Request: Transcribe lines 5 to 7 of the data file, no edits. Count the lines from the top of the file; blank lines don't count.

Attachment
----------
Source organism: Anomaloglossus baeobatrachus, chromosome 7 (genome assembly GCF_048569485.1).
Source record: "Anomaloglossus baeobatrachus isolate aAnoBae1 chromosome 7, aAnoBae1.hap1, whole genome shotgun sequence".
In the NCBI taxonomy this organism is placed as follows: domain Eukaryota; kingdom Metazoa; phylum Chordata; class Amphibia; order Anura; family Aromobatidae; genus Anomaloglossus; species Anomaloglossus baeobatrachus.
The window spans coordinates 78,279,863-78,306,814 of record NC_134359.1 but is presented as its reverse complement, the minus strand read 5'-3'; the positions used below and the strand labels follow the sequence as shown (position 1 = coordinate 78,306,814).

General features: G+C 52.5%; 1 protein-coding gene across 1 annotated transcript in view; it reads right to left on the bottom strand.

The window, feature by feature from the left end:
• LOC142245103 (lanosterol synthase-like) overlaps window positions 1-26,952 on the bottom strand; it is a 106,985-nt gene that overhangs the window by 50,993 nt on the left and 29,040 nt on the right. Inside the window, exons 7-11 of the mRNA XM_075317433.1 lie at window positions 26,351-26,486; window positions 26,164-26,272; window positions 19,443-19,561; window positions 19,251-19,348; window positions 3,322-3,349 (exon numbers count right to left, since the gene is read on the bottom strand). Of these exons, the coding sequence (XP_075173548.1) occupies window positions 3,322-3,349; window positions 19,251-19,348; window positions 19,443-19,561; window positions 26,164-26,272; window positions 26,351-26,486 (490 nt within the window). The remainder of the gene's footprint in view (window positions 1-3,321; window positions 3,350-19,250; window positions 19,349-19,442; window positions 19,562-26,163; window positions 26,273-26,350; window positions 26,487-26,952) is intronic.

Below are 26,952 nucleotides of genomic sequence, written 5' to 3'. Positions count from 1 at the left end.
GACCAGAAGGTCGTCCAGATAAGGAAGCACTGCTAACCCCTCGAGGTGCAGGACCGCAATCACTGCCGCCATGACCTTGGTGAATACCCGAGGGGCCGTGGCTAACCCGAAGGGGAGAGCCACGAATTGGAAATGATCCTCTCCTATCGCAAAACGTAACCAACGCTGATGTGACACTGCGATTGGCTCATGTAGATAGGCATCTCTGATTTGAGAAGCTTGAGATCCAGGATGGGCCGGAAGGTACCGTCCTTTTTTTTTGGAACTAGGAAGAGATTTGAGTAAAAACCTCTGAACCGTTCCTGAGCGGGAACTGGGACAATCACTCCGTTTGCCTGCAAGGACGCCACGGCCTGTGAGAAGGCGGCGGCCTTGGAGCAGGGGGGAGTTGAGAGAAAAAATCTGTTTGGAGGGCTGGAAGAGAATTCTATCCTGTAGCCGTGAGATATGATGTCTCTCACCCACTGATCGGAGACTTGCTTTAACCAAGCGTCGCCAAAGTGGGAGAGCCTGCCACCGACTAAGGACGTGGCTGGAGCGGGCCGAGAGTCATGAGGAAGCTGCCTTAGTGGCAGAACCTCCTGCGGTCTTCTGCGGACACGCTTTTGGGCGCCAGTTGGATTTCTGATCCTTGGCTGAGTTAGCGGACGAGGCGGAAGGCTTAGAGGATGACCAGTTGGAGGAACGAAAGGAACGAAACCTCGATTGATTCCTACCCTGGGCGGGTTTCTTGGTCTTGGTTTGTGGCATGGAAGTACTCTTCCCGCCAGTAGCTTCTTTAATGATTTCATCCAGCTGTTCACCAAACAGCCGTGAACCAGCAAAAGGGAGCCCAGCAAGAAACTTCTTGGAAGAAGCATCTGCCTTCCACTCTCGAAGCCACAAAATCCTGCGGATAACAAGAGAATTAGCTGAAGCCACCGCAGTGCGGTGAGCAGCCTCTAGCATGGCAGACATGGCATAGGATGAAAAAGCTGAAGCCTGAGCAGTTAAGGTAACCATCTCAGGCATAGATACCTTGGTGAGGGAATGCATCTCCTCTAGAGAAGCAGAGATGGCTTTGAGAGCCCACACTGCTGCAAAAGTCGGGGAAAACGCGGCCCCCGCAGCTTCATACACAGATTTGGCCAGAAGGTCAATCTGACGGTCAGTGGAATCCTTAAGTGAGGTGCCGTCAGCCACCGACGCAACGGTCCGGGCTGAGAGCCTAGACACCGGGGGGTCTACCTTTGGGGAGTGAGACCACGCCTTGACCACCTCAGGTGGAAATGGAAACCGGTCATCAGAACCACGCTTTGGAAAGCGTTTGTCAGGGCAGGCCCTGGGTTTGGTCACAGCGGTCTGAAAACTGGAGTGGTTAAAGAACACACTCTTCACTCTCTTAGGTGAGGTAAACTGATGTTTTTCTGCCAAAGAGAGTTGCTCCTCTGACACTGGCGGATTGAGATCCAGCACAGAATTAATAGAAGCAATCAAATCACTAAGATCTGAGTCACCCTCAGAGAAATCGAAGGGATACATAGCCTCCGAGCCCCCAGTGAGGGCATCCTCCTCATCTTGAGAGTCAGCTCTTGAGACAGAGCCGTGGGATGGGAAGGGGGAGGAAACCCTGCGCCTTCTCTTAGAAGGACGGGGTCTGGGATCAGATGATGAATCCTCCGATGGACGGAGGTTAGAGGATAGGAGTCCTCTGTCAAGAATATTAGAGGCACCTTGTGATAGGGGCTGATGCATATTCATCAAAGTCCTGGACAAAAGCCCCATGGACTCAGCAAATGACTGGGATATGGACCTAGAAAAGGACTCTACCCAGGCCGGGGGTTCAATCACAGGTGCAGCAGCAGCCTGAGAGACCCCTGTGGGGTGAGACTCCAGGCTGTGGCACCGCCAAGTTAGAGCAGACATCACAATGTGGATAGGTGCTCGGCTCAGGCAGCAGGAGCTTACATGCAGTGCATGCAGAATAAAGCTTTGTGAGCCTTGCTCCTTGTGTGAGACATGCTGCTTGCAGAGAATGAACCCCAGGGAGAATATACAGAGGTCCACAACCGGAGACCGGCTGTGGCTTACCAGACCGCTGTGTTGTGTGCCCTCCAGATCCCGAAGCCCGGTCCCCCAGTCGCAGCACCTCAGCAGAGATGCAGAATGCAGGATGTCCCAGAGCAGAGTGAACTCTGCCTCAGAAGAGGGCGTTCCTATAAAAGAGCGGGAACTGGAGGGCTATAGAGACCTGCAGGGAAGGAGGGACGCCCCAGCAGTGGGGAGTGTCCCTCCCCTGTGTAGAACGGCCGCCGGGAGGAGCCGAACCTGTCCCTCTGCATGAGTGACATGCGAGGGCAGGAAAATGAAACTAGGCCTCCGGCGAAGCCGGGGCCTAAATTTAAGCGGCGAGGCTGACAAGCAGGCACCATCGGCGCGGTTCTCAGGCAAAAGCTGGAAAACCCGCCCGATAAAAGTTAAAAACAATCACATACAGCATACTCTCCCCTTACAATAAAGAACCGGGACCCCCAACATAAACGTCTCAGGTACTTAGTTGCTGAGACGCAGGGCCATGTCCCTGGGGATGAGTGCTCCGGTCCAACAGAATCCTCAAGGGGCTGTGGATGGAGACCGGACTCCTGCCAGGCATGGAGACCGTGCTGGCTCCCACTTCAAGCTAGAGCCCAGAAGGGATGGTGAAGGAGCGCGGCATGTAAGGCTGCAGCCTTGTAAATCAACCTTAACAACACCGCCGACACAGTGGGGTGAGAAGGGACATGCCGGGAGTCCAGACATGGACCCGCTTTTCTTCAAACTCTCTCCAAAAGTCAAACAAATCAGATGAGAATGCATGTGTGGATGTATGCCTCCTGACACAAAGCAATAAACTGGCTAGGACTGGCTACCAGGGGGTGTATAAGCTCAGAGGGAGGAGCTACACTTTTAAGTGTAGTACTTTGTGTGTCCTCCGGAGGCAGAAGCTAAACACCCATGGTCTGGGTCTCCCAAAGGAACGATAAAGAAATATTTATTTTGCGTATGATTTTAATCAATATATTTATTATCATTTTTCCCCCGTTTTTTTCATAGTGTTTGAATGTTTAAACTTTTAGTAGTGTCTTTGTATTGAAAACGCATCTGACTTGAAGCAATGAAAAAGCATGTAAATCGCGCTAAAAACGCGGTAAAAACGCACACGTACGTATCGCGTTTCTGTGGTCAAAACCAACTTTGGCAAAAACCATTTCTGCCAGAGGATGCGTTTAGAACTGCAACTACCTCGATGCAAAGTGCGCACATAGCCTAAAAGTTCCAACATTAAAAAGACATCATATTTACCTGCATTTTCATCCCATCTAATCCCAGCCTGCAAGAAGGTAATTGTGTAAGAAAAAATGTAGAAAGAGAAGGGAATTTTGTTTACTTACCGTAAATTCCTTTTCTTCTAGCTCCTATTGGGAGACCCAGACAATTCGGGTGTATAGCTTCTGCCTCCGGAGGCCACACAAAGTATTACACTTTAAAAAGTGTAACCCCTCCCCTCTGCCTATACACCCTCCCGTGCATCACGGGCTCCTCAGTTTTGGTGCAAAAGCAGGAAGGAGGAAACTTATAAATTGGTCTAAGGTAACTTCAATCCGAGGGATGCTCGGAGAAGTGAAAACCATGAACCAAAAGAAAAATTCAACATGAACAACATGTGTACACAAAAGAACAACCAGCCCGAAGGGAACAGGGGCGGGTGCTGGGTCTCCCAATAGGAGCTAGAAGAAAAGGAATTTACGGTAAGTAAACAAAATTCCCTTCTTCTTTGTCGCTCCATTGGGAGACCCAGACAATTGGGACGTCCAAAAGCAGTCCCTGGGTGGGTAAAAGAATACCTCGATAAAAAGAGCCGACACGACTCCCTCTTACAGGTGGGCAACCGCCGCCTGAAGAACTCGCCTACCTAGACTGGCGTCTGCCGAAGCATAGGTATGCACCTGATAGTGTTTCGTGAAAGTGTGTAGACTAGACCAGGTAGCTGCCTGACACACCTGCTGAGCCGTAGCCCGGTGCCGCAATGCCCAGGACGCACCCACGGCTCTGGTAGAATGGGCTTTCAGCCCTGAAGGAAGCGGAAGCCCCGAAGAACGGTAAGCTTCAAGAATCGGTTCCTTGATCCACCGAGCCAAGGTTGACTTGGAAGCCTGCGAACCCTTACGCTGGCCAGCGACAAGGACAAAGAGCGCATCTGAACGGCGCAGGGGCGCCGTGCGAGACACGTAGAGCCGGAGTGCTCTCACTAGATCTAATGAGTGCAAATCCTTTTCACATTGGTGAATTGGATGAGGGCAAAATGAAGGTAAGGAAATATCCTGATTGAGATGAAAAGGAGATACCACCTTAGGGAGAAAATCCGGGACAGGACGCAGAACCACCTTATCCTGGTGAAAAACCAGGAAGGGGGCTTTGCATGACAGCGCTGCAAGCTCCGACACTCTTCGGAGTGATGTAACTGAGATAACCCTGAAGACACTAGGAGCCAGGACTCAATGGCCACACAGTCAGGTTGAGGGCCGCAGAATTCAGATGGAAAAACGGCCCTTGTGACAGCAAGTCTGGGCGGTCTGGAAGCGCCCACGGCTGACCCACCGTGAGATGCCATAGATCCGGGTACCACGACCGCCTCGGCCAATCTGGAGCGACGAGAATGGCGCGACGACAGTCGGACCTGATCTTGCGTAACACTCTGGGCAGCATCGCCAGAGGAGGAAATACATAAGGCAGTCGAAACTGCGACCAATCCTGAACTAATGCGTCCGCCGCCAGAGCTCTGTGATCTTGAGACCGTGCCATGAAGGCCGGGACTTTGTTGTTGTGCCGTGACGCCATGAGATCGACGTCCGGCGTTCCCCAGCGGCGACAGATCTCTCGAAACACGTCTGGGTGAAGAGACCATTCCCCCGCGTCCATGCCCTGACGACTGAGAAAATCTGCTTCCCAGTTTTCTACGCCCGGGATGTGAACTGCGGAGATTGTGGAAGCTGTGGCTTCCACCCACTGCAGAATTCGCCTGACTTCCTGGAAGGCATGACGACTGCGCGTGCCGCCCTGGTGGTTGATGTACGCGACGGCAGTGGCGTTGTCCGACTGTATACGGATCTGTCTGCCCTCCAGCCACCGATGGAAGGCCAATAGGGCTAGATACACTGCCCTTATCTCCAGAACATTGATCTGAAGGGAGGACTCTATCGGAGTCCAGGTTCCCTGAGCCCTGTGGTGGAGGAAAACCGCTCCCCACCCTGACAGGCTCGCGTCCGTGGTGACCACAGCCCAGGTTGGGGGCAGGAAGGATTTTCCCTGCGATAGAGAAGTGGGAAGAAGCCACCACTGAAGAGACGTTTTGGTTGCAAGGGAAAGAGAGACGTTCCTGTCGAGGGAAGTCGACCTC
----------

General features: G+C 52.5%; 1 protein-coding gene across 1 annotated transcript in view; it reads right to left on the bottom strand.

The window, feature by feature from the left end:
• LOC142245103 (lanosterol synthase-like) overlaps window positions 1-26,952 on the bottom strand; it is a 106,985-nt gene that overhangs the window by 50,993 nt on the left and 29,040 nt on the right. Inside the window, exons 7-11 of the mRNA XM_075317433.1 lie at window positions 26,351-26,486; window positions 26,164-26,272; window positions 19,443-19,561; window positions 19,251-19,348; window positions 3,322-3,349 (exon numbers count right to left, since the gene is read on the bottom strand). Of these exons, the coding sequence (XP_075173548.1) occupies window positions 3,322-3,349; window positions 19,251-19,348; window positions 19,443-19,561; window positions 26,164-26,272; window positions 26,351-26,486 (490 nt within the window). The remainder of the gene's footprint in view (window positions 1-3,321; window positions 3,350-19,250; window positions 19,349-19,442; window positions 19,562-26,163; window positions 26,273-26,350; window positions 26,487-26,952) is intronic.